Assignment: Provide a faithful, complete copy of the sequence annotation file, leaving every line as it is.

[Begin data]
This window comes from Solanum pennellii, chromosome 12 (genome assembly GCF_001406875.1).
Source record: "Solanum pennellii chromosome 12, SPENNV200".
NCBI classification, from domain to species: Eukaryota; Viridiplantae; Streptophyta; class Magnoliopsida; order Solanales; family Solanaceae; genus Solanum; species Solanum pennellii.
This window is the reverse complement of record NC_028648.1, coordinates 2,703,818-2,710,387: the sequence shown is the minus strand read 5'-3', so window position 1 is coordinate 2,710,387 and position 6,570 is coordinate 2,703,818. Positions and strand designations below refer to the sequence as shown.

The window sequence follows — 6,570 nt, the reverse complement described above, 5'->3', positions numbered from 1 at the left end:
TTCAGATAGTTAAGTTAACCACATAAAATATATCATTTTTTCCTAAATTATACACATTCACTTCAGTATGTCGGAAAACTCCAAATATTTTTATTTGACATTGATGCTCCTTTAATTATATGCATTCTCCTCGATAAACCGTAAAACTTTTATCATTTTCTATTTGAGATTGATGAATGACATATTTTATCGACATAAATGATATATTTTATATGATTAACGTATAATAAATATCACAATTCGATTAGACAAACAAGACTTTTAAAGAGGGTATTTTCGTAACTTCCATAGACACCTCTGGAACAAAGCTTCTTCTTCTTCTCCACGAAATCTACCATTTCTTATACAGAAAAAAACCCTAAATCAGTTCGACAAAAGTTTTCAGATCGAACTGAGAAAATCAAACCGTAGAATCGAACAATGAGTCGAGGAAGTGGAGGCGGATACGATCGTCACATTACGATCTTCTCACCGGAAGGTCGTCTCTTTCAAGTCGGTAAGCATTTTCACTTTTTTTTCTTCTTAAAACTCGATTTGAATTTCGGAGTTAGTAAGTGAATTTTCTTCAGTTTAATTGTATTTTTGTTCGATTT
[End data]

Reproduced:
This window comes from Solanum pennellii, chromosome 12 (genome assembly GCF_001406875.1).
Source record: "Solanum pennellii chromosome 12, SPENNV200".
NCBI classification, from domain to species: Eukaryota; Viridiplantae; Streptophyta; class Magnoliopsida; order Solanales; family Solanaceae; genus Solanum; species Solanum pennellii.
This window is the reverse complement of record NC_028648.1, coordinates 2,703,818-2,710,387: the sequence shown is the minus strand read 5'-3', so window position 1 is coordinate 2,710,387 and position 6,570 is coordinate 2,703,818. Positions and strand designations below refer to the sequence as shown.

The window sequence follows — 6,570 nt, the reverse complement described above, 5'->3', positions numbered from 1 at the left end:
TTCAGATAGTTAAGTTAACCACATAAAATATATCATTTTTTCCTAAATTATACACATTCACTTCAGTATGTCGGAAAACTCCAAATATTTTTATTTGACATTGATGCTCCTTTAATTATATGCATTCTCCTCGATAAACCGTAAAACTTTTATCATTTTCTATTTGAGATTGATGAATGACATATTTTATCGACATAAATGATATATTTTATATGATTAACGTATAATAAATATCACAATTCGATTAGACAAACAAGACTTTTAAAGAGGGTATTTTCGTAACTTCCATAGACACCTCTGGAACAAAGCTTCTTCTTCTTCTCCACGAAATCTACCATTTCTTATACAGAAAAAAACCCTAAATCAGTTCGACAAAAGTTTTCAGATCGAACTGAGAAAATCAAACCGTAGAATCGAACAATGAGTCGAGGAAGTGGAGGCGGATACGATCGTCACATTACGATCTTCTCACCGGAAGGTCGTCTCTTTCAAGTCGGTAAGCATTTTCACTTTTTTTTCTTCTTAAAACTCGATTTGAATTTCGGAGTTAGTAAGTGAATTTTCTTCAGTTTAATTGTATTTTTGTTCGATTT